In achieving the above objects, the present invention is characterized in that the circuit comprises:

n input neurons;

2k output neurons;

a plurality of first synapses;

a plurality of second synapses;

a plurality of first biasing synapses;

n inverters;

a plurality of third synapses; and

a plurality of second biasing synapses.

The neurons are buffer amplifiers in which two CMOS inverters are connected in cascade. A synapse for transferring an excitatory state includes a PMOS transistor, and a synapse for transferring an inhibitory state includes an NMOS transistor.

The connecting strength of synapses is determined by the geometrical aspect ratio W/L of each respective transistor and corresponds to the ratio of a transistor's channel width to its channel length.

In the present invention, the error correction circuit is made using CMOS technology and thus designed to be directly interfaceable to other CMOS and related technologies without the use of additional interface logic.

BRIEF DESCRIPTION OF THE DRAWINGS

The above objects and other advantages of the present invention will become more apparent by describing the preferred embodiment of the present invention with reference to the attached drawings, in which:

FIG. 1 is a circuit diagram showing a conventional error correction circuit having a design based on neutral network principles; and

FIG. 2A-2F is a circuit diagram of a preferred embodiment showing a 1 bit error correction circuit of (7,4) codewords according to the present invention;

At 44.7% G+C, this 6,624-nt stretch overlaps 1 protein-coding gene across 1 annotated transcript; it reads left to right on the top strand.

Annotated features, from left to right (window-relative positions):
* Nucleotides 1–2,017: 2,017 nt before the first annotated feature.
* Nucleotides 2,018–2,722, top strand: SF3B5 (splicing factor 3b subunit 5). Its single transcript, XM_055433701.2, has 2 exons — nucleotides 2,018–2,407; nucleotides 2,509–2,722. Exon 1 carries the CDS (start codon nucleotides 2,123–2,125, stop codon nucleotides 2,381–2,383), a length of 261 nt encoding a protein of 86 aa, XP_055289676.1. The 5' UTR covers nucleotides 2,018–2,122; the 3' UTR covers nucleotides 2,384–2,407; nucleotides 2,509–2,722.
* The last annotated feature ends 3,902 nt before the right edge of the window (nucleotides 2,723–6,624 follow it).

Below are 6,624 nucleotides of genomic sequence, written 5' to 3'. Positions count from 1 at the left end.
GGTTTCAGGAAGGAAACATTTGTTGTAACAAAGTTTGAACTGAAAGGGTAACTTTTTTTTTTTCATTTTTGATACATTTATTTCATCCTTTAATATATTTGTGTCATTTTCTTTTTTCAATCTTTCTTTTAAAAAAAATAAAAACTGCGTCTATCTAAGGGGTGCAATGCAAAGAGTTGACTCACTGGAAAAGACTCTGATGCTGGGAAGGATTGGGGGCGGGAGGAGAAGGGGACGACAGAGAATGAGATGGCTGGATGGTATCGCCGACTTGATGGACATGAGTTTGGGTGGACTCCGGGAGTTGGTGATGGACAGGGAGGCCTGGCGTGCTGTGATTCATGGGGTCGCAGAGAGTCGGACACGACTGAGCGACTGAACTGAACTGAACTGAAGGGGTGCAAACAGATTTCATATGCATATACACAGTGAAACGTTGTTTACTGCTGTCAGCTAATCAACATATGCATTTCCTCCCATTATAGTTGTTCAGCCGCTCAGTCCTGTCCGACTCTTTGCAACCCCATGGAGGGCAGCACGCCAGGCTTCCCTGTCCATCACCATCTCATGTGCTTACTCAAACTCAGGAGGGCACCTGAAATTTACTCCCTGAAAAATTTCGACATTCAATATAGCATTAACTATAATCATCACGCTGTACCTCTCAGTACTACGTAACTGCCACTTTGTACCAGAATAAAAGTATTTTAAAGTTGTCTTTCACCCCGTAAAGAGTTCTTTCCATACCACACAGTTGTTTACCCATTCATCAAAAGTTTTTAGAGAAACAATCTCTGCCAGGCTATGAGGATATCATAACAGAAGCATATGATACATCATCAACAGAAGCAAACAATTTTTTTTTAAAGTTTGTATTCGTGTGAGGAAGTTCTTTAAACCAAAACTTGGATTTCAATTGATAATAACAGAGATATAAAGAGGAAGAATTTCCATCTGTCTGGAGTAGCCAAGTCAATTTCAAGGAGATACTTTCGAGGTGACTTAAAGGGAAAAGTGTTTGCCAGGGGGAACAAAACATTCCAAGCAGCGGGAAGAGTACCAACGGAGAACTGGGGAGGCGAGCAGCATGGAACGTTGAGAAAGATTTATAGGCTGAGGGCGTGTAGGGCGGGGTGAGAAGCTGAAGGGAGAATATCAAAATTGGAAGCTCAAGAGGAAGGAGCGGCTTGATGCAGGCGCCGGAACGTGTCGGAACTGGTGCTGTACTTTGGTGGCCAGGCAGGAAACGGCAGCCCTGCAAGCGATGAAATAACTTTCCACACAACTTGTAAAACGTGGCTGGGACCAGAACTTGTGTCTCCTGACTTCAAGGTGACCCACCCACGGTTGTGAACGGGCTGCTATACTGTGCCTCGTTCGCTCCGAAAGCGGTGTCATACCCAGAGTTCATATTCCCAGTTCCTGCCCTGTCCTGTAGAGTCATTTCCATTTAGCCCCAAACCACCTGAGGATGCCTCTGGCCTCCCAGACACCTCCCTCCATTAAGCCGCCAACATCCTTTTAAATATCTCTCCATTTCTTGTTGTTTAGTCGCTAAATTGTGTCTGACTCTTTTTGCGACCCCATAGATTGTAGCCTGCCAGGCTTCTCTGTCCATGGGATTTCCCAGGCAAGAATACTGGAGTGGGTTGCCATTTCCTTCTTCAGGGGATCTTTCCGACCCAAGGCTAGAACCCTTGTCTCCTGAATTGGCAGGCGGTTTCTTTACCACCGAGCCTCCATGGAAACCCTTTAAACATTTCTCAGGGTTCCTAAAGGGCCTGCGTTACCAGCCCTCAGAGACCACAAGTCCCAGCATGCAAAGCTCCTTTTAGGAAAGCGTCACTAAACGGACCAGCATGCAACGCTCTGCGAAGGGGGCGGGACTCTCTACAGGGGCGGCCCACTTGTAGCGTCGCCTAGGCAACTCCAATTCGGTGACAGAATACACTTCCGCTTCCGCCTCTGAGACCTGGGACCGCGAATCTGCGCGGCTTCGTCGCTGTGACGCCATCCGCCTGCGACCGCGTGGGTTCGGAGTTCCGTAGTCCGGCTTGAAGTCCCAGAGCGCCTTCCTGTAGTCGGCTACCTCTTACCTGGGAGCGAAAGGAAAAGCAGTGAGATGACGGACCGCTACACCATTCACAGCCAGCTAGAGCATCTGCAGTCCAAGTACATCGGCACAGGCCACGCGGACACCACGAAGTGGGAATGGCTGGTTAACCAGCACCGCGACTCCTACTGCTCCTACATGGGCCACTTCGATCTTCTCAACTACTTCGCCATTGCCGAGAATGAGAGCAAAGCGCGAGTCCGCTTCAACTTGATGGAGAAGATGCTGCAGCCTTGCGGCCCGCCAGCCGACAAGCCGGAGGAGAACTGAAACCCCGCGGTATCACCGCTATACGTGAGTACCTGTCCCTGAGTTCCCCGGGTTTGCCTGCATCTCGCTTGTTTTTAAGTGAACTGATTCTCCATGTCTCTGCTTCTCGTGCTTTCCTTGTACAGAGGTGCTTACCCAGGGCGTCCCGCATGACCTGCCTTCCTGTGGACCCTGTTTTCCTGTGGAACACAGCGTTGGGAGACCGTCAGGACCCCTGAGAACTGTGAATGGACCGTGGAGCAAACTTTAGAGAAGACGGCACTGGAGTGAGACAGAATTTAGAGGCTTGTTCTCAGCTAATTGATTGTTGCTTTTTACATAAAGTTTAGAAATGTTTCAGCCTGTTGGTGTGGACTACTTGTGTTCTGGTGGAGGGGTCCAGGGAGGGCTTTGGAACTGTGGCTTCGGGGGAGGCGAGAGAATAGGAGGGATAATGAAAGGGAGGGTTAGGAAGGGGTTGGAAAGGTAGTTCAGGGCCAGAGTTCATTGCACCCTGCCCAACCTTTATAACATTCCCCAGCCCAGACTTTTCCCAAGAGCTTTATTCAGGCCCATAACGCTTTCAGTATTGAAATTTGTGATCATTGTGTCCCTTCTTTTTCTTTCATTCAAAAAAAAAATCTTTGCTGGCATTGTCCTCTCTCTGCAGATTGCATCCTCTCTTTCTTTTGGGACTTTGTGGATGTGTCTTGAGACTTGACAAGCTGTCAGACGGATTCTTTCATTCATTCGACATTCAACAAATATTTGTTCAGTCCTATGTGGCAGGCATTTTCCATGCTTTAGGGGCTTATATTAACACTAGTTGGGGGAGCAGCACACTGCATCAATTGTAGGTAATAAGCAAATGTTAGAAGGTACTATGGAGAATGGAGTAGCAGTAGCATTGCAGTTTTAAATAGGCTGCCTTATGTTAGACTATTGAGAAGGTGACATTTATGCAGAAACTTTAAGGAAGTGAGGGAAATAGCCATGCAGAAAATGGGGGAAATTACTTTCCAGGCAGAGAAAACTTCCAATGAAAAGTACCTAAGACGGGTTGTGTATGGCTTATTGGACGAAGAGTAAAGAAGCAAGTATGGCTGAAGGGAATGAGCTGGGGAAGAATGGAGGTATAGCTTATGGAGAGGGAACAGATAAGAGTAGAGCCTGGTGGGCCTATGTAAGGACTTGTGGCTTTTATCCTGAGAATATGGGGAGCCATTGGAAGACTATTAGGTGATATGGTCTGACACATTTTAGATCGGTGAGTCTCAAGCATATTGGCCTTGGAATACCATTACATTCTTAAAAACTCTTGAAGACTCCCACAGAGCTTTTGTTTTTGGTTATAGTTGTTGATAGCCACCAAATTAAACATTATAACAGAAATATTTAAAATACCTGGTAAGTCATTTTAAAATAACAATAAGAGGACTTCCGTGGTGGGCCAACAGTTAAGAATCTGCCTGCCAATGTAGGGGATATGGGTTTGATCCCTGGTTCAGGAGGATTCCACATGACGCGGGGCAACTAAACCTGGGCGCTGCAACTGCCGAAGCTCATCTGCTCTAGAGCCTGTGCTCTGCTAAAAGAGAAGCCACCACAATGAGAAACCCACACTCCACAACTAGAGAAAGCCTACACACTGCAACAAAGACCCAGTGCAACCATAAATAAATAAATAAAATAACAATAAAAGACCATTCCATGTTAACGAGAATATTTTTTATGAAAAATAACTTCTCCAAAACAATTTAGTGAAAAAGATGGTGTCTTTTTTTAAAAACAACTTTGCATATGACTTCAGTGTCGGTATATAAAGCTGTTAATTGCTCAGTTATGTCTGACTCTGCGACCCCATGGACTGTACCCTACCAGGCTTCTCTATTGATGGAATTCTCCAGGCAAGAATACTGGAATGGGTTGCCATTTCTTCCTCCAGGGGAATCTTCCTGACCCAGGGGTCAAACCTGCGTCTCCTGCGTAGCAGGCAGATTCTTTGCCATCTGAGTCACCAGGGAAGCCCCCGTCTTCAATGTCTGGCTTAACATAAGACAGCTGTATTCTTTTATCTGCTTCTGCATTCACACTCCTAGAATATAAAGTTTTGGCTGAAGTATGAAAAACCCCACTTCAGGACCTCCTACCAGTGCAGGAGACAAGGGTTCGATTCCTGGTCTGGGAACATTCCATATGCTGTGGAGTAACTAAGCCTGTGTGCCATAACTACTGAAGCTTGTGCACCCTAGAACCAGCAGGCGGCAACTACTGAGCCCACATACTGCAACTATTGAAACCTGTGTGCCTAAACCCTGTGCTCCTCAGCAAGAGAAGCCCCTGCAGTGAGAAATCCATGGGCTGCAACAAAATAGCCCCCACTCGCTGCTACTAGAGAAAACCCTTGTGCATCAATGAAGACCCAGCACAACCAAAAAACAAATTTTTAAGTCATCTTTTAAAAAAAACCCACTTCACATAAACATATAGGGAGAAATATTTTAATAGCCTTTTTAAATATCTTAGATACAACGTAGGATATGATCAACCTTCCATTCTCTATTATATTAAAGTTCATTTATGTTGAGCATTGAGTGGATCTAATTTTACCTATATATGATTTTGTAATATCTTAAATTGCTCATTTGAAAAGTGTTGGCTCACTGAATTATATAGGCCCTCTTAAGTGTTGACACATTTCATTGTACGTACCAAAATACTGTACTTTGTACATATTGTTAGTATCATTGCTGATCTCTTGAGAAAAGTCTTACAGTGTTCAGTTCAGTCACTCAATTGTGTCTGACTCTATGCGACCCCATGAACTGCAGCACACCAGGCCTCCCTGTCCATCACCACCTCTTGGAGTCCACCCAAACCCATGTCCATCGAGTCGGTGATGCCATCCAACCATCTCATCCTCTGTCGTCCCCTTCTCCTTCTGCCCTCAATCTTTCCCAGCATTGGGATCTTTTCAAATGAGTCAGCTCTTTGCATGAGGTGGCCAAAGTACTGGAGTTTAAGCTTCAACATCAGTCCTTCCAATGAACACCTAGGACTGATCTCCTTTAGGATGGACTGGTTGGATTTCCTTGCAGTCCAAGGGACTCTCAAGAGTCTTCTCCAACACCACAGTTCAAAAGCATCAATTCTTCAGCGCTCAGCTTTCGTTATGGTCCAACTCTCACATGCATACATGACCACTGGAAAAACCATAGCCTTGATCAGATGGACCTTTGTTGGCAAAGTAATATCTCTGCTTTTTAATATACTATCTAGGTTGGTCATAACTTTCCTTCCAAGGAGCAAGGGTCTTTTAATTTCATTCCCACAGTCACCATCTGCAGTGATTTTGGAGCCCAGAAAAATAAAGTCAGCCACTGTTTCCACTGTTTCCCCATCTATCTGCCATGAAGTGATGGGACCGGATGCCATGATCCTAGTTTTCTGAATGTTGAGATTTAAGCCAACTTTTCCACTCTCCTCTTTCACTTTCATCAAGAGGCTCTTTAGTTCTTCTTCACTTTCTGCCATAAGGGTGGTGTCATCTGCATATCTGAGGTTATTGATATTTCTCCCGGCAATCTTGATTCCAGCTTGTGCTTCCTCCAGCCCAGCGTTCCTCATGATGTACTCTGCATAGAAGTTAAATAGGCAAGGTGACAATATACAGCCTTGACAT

FIG. 3A1-3A7 and FIG. 3B1-3B5 combined, illustrate a circuit diagram of another embodiment of the present invention which provides 2 bit error correction of (14,6) codewords; and

FIGS. 4 and 5 show input and output waveform signals, respectively, for the circuit in FIGS. 3A and 3B.

DESCRIPTION OF THE PREFERRED EMBODIMENTS

In error correcting circuits, an (n,k) code word represents k actual data bits and n-k check bits. That is, the codeword is n bits long and contains k actual data bits. Generally, an (n,k) code can generate all 2k codes by using the following polynomial generating equation The equation is

C(X)=D(X) * G(X)

where, C(X) is a codeword polynomial of the degree lower than

n-1,

D(X) is a data polynomial of the degree lower than n-k, and

G(X) is a generating polynomial of the (n-k) the degree.

Thus, encoding the data polynomial D(X) means getting the codeword polynomial C(X) from D(X) multiplied by G(X).

Embodiment I

In a 1 bit error correction circuit of (7,4) codewords, when the generating polynomial of G(X)=X3 +X+1 is given to code a 4 bit data string as a (7,4) codeword, the following (7,4) codewords shown in Table 1 are obtained.

                                  TABLE 1__________________________________________________________________________date bits                COO = DOO  GOOX3  X2    X1 X0   DOO       GOO    X6                      X5                        X4                          X3                            X2                              X1                                X0__________________________________________________________________________0 0 0 0                  0 0 0 0 0 0 00 0 0 1 1                0 0 0 1 0 1 10 0 1 0 X                0 0 1 0 1 1 00 0 1 1 X + 1            0 0 1 1 1 0 10 1 0 0 X2          0 1 0 0 1 1 10 1 0 1 X2 + 1      0 1 0 1 1 0 00 1 1 0 X2 + X             X3 +X+1                    0 1 1 0 0 0 10 1 1 1 X2 + X + 1  0 1 1 1 0 1 01 0 0 0 X3          1 0 0 0 1 0 11 0 0 1 X3 + 1      1 0 0 1 1 1 01 0 1 0 X3 + X      1 0 1 0 0 1 11 0 1 1 X3 + X + 1  1 0 1 1 0 0 01 1 0 0 X3 + X2                    1 1 0 0 0 1 01 1 0 1 X3 + X2 + 1                    1 1 0 1 0 0 11 1 1 0 X3 + X2 + X                    1 1 1 0 1 0 01 1 1 1 X3 + X2 + X + 1                    1 1 1 1 1 1 1__________________________________________________________________________